About a year ago, I received a Fitbit as a gift from my wife. This wasn’t a surprise since, when she asked what I’d like for my name-day (Saint Nicholas – Dec. 6), I mentioned that I’m considering getting a Fitbit, but I wasn’t comfortable paying $100+ on something to wear on my wrist. For those who don’t know me personally, I’m quite stingy when it comes to buying objects for myself.
My wife bought me a Fitbit. I’ve been using it for over a year now and I’m very happy with it.
Before my wife’s birthday (roughly 7 months after I received the Fitbit) I asked her if she’d like one as well. She was reluctant on the same grounds I was reluctant months before. Nonetheless, I bought her a Fitbit for her birthday. She has been using it ever since and is very happy with it.
Neither my wife nor myself were willing to buy for ourselves a Fitbit. Each of us received, from the other, a Fitbit and we are both very happy with them.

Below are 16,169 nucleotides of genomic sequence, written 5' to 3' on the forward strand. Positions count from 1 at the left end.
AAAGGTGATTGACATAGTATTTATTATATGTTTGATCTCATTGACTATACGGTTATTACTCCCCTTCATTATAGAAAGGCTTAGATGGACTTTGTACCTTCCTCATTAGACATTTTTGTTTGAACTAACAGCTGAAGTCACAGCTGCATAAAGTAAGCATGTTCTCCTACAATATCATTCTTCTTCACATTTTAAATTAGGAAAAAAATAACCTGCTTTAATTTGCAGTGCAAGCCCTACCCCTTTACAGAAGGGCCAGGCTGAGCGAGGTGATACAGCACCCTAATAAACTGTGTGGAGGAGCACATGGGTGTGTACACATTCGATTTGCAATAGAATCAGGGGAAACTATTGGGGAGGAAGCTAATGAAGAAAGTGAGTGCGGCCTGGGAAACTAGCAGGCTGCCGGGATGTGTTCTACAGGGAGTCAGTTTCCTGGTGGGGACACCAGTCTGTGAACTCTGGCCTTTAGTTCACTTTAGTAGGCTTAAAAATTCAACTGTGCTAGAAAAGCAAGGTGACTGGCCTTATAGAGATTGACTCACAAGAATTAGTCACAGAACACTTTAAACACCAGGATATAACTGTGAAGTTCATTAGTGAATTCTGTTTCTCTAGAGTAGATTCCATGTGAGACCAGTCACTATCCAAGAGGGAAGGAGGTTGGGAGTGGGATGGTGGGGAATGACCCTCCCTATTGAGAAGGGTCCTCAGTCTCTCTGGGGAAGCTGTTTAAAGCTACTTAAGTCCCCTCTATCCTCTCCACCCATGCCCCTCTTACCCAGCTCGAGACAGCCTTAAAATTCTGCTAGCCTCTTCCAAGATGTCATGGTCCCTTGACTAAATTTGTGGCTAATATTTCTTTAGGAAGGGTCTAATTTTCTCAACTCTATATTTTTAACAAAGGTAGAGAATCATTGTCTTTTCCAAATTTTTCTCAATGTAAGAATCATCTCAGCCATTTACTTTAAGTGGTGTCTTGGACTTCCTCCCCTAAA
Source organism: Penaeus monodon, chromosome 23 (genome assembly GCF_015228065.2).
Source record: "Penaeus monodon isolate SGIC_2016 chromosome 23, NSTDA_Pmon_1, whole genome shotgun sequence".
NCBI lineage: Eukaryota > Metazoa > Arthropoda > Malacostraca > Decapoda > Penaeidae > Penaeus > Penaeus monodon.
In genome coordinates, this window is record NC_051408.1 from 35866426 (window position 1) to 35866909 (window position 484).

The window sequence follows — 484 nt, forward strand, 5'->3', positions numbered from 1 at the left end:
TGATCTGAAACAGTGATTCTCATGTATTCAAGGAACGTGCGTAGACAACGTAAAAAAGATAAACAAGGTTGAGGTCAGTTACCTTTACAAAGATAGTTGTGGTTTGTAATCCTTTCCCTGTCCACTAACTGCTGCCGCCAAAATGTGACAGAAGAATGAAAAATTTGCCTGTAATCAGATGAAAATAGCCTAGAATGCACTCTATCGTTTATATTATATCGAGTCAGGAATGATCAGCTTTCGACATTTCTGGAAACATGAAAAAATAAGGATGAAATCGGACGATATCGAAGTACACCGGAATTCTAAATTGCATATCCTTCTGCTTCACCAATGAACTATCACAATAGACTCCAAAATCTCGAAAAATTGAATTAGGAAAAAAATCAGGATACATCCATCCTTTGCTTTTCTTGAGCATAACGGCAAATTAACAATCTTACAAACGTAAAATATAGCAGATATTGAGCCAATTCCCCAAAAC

My wife and I share our finances, thus from an economic perspective it made no difference who bought the Fitbits since they were paid from our communal money.
The story’s moral: if you want to make a nice gift, buy something the receiver wants and would never buy (pay for it) him/herself even if (s)he can easily afford it. For us it was activity trackers. For others, most likely, something else will fit this profile.
For this year’s holiday season, my wife and I decided to forgo any material gifts. We decided to go for experiences - we booked a trip to a land that fascinates us both.
You can use the same rules of thumb when designing incentives (see the workshop Behavioral Design for Incentives, Rewards and Reminders).